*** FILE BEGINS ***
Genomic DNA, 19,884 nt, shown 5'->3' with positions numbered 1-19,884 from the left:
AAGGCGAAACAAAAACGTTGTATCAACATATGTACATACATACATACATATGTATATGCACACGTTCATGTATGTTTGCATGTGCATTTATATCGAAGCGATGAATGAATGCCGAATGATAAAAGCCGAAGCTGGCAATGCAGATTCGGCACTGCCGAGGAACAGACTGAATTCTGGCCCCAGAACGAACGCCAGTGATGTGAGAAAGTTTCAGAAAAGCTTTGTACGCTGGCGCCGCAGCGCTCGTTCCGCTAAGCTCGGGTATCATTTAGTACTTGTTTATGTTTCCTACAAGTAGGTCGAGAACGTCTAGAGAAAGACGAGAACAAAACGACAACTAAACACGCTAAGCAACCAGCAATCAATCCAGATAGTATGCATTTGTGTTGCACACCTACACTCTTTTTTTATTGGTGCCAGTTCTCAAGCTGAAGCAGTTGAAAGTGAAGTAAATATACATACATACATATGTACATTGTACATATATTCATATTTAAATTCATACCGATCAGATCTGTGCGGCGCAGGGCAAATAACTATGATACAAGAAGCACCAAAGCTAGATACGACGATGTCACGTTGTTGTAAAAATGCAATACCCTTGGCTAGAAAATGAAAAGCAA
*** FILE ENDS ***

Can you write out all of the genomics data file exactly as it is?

Genomic DNA, 19,884 nt, shown 5'->3' with positions numbered 1-19,884 from the left:
AAGGCGAAACAAAAACGTTGTATCAACATATGTACATACATACATACATATGTATATGCACACGTTCATGTATGTTTGCATGTGCATTTATATCGAAGCGATGAATGAATGCCGAATGATAAAAGCCGAAGCTGGCAATGCAGATTCGGCACTGCCGAGGAACAGACTGAATTCTGGCCCCAGAACGAACGCCAGTGATGTGAGAAAGTTTCAGAAAAGCTTTGTACGCTGGCGCCGCAGCGCTCGTTCCGCTAAGCTCGGGTATCATTTAGTACTTGTTTATGTTTCCTACAAGTAGGTCGAGAACGTCTAGAGAAAGACGAGAACAAAACGACAACTAAACACGCTAAGCAACCAGCAATCAATCCAGATAGTATGCATTTGTGTTGCACACCTACACTCTTTTTTTATTGGTGCCAGTTCTCAAGCTGAAGCAGTTGAAAGTGAAGTAAATATACATACATACATATGTACATTGTACATATATTCATATTTAAATTCATACCGATCAGATCTGTGCGGCGCAGGGCAAATAACTATGATACAAGAAGCACCAAAGCTAGATACGACGATGTCACGTTGTTGTAAAAATGCAATACCCTTGGCTAGAAAATGAAAAGCAA